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VanderDrift Named Advisor for Women in Science and Engineering Future Professional Program

December 14, 2017

Dr. Laura VanderDrift, an advocate for women in science, technology, and engineering (STEM) – has recently been named the Faculty Advisor for Syracuse University's Women in Science and Engineering Future Professional Program (WiSE FPP). This two-year mentoring program, helps women graduate students in science and engineering majors across campus capitalize on their unique strengths, maximize opportunities, and address challenges. The broad goal of this program is to support the persistence and excellence of women in STEM. To learn more about WiSE at SU, visit: http://suwise.syr.edu/.

Dr. VanderDrift has been on the faculty at Syracuse University since 2012. Prior to working in the Department of Psychology, she received her PhD from Purdue University, and her BS from the University of Colorado at Boulder.

Dr. VanderDrift's research is in social psychology, and revolves around why some relationships flourish whereas others fail. One of her recent publications in the Journal of Personality and Social Psychology exammined at how pursuing an important personal goal (e.g., to get good grades, get in shape) can cause individuals to be less attentive to their romantic partners. In the Spring 2018 semester, graduate students and research assistants will be busy in her Close Relationships Lab, running studies on myriad topics, ranging from how relationships can help us meet our needs, to how having conflict can have an ironic positive impact on our relationships.

To learn more about her research, visit www.lauravanderdrift.com or send an email to: lvanderd@syr.edu.

 

Psychology Alumnus Awarded Bronze Medal for Dissertation

December 14, 2017
William Aue G’14, who earned a Ph.D. from the Department of Psychology in the College of Arts and Sciences, has been awarded a bronze medal for the James McKeen Cattell Dissertation Award for his dissertation, “Understanding Proactive Facilitation in Cued Recall.”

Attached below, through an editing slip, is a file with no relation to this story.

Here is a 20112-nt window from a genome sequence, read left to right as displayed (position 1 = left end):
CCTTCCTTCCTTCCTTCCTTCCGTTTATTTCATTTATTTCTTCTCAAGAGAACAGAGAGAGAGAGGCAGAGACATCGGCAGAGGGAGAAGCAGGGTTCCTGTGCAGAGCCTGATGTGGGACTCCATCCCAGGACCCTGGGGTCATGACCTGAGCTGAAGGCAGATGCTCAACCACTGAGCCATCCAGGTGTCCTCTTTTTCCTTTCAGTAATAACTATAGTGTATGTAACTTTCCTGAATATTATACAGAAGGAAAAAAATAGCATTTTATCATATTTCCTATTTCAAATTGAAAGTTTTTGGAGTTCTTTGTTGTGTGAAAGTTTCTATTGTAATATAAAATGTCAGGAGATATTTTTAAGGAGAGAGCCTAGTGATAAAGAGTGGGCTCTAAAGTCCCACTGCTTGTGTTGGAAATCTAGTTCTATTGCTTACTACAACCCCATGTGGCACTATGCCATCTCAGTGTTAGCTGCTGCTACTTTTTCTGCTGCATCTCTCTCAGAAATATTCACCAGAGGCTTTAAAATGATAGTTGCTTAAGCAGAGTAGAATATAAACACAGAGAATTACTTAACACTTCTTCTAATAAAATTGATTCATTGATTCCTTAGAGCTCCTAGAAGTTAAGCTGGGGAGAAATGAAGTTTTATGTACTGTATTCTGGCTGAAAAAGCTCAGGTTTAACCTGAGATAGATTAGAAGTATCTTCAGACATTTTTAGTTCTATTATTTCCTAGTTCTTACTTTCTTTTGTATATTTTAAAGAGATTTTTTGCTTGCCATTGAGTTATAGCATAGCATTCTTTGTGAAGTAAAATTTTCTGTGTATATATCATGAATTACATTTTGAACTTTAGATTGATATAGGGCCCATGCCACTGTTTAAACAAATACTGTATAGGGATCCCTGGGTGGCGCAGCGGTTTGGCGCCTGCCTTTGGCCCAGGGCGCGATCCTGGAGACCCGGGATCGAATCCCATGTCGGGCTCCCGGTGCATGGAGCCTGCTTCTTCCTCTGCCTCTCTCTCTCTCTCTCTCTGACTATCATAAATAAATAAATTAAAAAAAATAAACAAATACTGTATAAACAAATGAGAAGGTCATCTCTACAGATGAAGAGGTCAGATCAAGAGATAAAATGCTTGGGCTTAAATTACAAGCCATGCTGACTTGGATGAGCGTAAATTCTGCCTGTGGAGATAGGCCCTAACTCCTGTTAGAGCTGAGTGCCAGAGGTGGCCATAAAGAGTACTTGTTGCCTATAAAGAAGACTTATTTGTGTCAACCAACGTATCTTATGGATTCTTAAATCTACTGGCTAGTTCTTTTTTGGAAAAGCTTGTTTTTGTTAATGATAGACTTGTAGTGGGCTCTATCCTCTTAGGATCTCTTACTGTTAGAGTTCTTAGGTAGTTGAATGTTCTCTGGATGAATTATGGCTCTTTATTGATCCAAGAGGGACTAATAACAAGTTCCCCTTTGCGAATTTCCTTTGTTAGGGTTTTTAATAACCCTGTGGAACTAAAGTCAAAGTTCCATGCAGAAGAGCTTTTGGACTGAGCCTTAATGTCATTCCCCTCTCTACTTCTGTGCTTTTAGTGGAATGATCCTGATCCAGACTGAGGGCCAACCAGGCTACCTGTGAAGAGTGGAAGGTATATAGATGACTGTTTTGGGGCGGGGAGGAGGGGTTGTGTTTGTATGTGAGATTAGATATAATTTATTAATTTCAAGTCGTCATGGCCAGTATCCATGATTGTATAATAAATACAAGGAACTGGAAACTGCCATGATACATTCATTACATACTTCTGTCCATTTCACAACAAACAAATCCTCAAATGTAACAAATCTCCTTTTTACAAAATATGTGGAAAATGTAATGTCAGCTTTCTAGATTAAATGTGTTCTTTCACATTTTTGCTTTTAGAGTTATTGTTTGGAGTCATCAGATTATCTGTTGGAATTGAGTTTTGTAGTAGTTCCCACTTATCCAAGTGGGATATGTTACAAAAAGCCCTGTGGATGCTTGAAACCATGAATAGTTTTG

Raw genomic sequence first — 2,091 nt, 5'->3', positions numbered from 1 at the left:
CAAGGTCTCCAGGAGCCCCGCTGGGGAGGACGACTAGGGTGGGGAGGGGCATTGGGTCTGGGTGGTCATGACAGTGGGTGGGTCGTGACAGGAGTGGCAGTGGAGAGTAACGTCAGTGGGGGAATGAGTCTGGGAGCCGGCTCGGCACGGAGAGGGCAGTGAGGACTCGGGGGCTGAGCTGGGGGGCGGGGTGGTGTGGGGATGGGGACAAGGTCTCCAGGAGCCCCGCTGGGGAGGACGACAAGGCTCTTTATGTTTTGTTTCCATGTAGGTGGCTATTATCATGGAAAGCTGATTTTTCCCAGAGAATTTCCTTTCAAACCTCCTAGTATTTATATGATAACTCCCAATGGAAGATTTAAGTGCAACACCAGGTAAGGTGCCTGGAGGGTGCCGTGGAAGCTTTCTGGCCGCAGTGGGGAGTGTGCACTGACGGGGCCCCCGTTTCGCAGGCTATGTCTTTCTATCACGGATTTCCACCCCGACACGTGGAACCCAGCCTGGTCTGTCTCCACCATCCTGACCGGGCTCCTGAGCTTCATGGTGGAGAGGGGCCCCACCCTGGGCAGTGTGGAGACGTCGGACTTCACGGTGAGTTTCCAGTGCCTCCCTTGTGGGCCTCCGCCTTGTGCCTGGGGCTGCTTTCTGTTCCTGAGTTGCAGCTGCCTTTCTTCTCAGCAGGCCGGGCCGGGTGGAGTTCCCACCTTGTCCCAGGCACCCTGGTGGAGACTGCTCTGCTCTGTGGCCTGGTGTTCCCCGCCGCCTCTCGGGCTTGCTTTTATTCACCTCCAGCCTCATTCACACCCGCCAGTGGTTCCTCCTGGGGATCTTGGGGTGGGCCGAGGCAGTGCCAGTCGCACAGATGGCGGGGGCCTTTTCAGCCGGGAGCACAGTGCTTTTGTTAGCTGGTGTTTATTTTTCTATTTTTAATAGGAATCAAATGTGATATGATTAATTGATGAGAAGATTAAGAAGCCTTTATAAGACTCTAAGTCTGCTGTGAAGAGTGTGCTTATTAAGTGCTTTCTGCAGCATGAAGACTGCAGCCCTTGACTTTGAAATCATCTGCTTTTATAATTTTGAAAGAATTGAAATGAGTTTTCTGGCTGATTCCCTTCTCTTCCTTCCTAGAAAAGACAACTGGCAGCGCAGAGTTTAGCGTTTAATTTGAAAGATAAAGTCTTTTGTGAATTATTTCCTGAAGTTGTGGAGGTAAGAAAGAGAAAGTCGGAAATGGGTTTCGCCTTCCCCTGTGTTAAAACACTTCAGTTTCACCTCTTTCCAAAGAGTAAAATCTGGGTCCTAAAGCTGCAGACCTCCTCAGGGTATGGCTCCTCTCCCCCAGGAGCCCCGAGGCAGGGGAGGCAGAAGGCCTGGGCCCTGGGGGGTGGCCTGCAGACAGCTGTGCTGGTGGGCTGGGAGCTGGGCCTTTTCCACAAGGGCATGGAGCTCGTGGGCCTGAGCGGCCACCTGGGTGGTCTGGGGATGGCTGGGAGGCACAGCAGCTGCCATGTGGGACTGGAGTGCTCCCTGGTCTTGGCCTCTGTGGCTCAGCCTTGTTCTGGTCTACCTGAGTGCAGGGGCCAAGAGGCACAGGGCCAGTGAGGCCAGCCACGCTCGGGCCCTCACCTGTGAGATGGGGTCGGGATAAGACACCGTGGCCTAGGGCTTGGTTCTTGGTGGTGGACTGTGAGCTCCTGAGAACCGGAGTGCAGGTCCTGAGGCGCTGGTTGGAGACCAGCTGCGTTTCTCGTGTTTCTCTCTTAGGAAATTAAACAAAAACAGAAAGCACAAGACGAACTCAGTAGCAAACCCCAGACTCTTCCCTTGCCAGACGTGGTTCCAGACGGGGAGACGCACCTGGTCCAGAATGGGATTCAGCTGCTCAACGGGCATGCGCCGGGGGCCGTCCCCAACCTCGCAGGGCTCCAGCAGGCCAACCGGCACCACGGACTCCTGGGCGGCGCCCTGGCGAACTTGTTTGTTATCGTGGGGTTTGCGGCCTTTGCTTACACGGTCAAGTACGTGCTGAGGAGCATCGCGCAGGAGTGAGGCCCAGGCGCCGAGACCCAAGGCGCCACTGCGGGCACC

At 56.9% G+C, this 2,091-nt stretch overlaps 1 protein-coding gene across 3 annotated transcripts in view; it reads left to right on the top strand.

"The aim of my research is to better understand when and how we update existing memories with new information,” Aue explains. “It’s well known that old memories can interfere with newer memories. For example, if a friend weds and changes their surname, our memory for their old name may make it hard to recall their new name; a phenomenon called proactive interference. In my dissertation, I examined situations where old memories actually help people recall new information; a phenomenon called proactive facilitation.”

A former mentee of Department Chair Dr. Amy Criss, Dr. Aue is currently working to understand mechanisms that drive learning that occurs when people retrieve information from memory (for example, during a test) and how that knowledge can be applied to educational settings and materials.

“Billy is everything you want in a graduate student,” Criss says, “an incisive and collaborative scholar and a thoughtful mentor,” Dr. Criss said.

Read the full article here!

Zaso Awarded Prestigious NIH Fellowship

November 30, 2017
Michelle Zaso, a Ph.D. candidate in clinical psychology, is the recipient of a Ruth L. Kirschstein National Research Service Award Individual Predoctoral Fellowship. Funded by the National Institute on Alcohol Abuse and Alcoholism (through the National Institutes of Health), the award will support her dissertation research, which focuses on how genetics and environments shape alcohol use in adolescence. Specifically, her dissertation will examine how alcohol metabolism genes interact with alcohol-promoting peer environments to influence drinking trajectories from 13 to 18 years of age.
Zaso’s primary sponsor of the fellowship, Aesoon Park, Associate Professor of Psychology, notes that some people carry variants in alcohol metabolism genes that delay the breakdown of alcohol into a harmless substance; if individuals carrying these genetic variants drink alcohol a lot, they are more likely to develop cancer due to extended exposure to harmful alcohol metabolites. Co-sponsors of her research include Stephen Maisto, Professor of Psychology at Syracuse University, and Stephen Glatt, Associate Professor of Psychiatry and Behavioral Sciences at SUNY Upstate Medical University.
Check out the full article at A&S News.

PSY Faculty Participate in Structure Under Monotonicity Conference

November 27, 2017

The Department of Psychology recently participated in a Conference on Structure under Monotonicity. The aim of the workshop was to enable contributors to the ARC-funded research project, State-trace analysis: Theory and application, to reflect on the outcomes that have been achieved, to share their different perspectives, and to identify future directions and outstanding problems.

Featured here are our very own, Dr. Mike Kalish, Dr. Amy Criss, and Dr. Greg Cox.

Salvati Selected as Crown Scholar

November 9, 2017

Undergraduate research assistant, Joeann Salvati, was selected as a Crown Scholar in the Renée Crown University Honors program. Joeann recently received the award for her Honors Capstone project, “Effects and Effectiveness of Confession-Eliciting Tactics in Simulated Interrogation.”